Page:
Illegal border crossings in Canada rise from June to July
The number of border crossers entering Canada illegally from the U.S. rose from June to July, but remained sharply below the pace of last summer.
Canada's immigration department said this week the Royal Canadian Mounted Police intercepted 1,634 migrants last month. That's up from 1,263 in June but far below the 3,134 caught in July 2017 or the record 5,712 in August last year â" part of a surge that strained Canada's immigration system.
Officials say the drop is likely due to their warnings that winning asylum isn't as easy as some believed.
Canadian officials say economic reasons are not grounds for asylum and that many crossing the border illegally won't be allowed to stay
"While these numbers are promising, Canadians expect all levels of government to work together to live up to our international and humanitarian obligations," said Mathieu Genest, a spokesman for Canada's immigration minister.
Genest said the government is making investments to improve border security and speed up the processing of asylum claims.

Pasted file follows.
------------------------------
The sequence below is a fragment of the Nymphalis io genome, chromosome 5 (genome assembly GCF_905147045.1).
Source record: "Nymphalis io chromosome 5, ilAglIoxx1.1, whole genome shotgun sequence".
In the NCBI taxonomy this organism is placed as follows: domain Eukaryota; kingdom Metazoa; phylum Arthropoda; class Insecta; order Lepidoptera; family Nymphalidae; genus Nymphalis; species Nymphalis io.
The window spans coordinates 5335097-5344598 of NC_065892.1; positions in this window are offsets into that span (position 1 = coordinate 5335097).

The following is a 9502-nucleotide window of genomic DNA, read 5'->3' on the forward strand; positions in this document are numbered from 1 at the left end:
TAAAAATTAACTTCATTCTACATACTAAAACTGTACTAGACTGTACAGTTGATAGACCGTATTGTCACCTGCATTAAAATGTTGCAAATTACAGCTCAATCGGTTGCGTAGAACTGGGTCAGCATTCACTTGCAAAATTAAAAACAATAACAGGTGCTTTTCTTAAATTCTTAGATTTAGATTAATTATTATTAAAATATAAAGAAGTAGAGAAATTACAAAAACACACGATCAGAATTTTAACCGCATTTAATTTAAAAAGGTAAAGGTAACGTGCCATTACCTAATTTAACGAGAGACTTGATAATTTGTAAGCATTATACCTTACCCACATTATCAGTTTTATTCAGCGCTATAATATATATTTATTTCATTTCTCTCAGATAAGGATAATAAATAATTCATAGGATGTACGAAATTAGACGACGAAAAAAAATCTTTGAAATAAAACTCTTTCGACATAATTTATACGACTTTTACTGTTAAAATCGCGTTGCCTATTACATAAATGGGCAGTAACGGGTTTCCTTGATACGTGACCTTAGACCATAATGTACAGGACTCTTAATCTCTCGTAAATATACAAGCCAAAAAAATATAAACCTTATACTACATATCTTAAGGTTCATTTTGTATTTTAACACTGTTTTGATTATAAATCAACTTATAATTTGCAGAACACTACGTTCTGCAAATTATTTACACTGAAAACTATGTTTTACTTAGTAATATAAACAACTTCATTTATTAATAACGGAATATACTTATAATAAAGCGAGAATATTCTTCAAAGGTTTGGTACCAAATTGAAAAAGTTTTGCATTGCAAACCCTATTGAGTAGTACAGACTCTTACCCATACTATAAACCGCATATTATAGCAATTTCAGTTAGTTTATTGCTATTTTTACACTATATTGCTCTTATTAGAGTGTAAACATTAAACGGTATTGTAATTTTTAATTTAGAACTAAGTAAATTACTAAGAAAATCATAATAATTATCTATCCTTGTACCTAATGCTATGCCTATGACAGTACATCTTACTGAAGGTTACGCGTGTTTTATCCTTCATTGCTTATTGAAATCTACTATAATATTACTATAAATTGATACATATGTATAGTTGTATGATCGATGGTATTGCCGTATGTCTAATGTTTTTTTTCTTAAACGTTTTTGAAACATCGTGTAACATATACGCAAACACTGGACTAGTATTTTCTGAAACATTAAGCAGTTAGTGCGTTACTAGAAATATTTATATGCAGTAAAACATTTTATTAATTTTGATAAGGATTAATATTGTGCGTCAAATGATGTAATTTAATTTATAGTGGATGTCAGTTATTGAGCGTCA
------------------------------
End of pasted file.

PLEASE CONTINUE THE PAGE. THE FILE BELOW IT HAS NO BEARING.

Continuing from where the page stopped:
Michelle Rempel, the opposition Conservative immigration critic, noted the numbers between January and August are up this year over the same period last year.
The surge in migrants to Canada began last year shortly after the Trump administration announced plans to withdraw temporary protected status for individuals living in the U.S. from certain countries, including Haiti and El Salvador.
Many of the migrants have said they left the U.S. fearing deportation due to increased immigration enforcement under President Donald Trump and believing Canada would automatically give them residence, only to experience a rude awakening upon arrival.
Of the 3,462 claims that were finalized between February 2017 and March 2018 just 36 percent were approved. The immig ration department said 1,257 were rejected while others were abandoned or withdrawn for other reasons.
Rempel blamed part of the influx on Canadian Prime Minister Justin Trudeau's January 2017 tweet welcoming migrants. Trudeau reacted to Trump's ban of Muslims from certain countries then by tweeting: "To those fleeing persecution, terror & war, Canadians will welcome you, regardless of your faith. Diversity is our strength #WelcomeToCanada."Source: Google News Canada | Netizen 24 Canada